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Navigators Specialty Insurance Co. v. St. Paul Surplus Lines Insurance Co.

United States District Court, N.D. California

July 9, 2015

NAVIGATORS SPECIALTY INSURANCE COMPANY, Plaintiff,
v.
ST. PAUL SURPLUS LINES INSURANCE COMPANY; LIBERTY SURPLUS INSURANCE CORPORATION; et al., Defendants.

ORDER GRANTING DEFENDANT ST. PAUL'S MOTION FOR SUMMARY JUDGMENT

SAMUEL CONTI, District Judge.

Now before the Court is Defendant St. Paul Surplus Lines Insurance Company's ("St. Paul") motion for summary judgment.[1] ECF No. 69 ("Mot."). The motion is fully briefed, [2] and the Court finds it suitable for disposition without oral argument pursuant to Civil Local Rule 7-1(b). The undisputed facts establish that St. Paul's underwriter and agent - Crouse and Associates ("Crouse") - did not have the authority to delegate its agency powers to insurance broker California Financial Insurance Services ("California Financial"). As a result, the Court finds that Navigator's named insured - McDevitt & McDevitt ("McDevitt") - was not an additional insured with respect to the St. Paul insurance policy held by Sunrise Windows ("Sunrise"). St. Paul therefore did not have a duty to defend or indemnify McDevitt, and Navigators is not entitled to declaratory relief, equitable contribution, or equitable subrogation as a matter of law. Accordingly, St. Paul's motion for summary judgment is GRANTED.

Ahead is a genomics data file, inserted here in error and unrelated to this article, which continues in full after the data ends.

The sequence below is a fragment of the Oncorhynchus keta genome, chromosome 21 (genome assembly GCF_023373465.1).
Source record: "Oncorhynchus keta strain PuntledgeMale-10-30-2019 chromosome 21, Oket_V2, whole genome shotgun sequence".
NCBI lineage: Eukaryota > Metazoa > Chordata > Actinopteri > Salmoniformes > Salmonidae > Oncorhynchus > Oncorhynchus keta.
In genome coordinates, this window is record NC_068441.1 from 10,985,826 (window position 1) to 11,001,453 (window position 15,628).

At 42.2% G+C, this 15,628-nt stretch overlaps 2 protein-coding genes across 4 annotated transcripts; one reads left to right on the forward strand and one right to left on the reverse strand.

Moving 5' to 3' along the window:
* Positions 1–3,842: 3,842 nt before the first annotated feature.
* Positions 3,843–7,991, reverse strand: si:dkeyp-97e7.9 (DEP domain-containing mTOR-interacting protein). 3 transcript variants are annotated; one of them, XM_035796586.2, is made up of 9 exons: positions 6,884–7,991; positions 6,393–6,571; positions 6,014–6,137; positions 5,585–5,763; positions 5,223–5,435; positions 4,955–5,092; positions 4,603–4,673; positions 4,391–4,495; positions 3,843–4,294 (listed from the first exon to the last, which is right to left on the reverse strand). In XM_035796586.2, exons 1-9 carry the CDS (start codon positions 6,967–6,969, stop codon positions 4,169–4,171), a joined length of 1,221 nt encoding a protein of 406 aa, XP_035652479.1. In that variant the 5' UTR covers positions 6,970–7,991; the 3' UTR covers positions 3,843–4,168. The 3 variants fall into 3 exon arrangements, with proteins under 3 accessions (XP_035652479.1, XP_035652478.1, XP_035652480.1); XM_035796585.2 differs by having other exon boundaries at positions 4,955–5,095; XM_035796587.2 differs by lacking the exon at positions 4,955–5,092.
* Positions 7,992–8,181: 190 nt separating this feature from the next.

I. BACKGROUND AND LITIGATION HISTORY

The details of this case have been set out in multiple orders, are well known to the parties, and therefore will not be repeated in their entirety here. ECF Nos. 36, 86, 95, 100, 108. The facts pertinent to the instant motion are as follows:

This is an insurance dispute arising from two underlying construction defect lawsuits (known as the "3820 Cypress Action" and the "PRBO Action"). Both lawsuits allege that a building in Petaluma, California contains construction defects, and both lawsuits have been consolidated in state court (collectively "the Underlying Actions"). McDevitt, the general contractor for the building, was insured by Navigators. St. Paul - pursuant to a policy issued by its underwriter and agent, Crouse - insured Sunrise, a subcontractor responsible for windows. This case relates to the policies St. Paul issued to Sunrise (the "Sunrise Policies").

Navigators alleges that it is entitled to declaratory relief, equitable contribution, and equitable subrogation arising out of St. Paul's alleged breach of its duty to defend and indemnify Navigators' named insured, McDevitt, against the Underlying Actions. Navigators claims that St. Paul had a duty to defend McDevitt because McDevitt is allegedly listed as an additional insured on an additional insured endorsement to the Sunrise Policies. Importantly, California Financial, Sunrise's insurance broker, is the one that allegedly issued the additional insured endorsement. See Opp'n at 6 ("Navigators argues that the broker, California Financial, issued the endorsement with either actual or ostensible authority...."). Viewing the evidence in the light most favorably to Navigators, St. Paul's motion for summary judgment turns on whether, under the law of agency in California, California Financial had the authority to issue the additional insured endorsement on St. Paul's behalf. The Court ordered additional discovery and two rounds of supplemental briefing on this issue.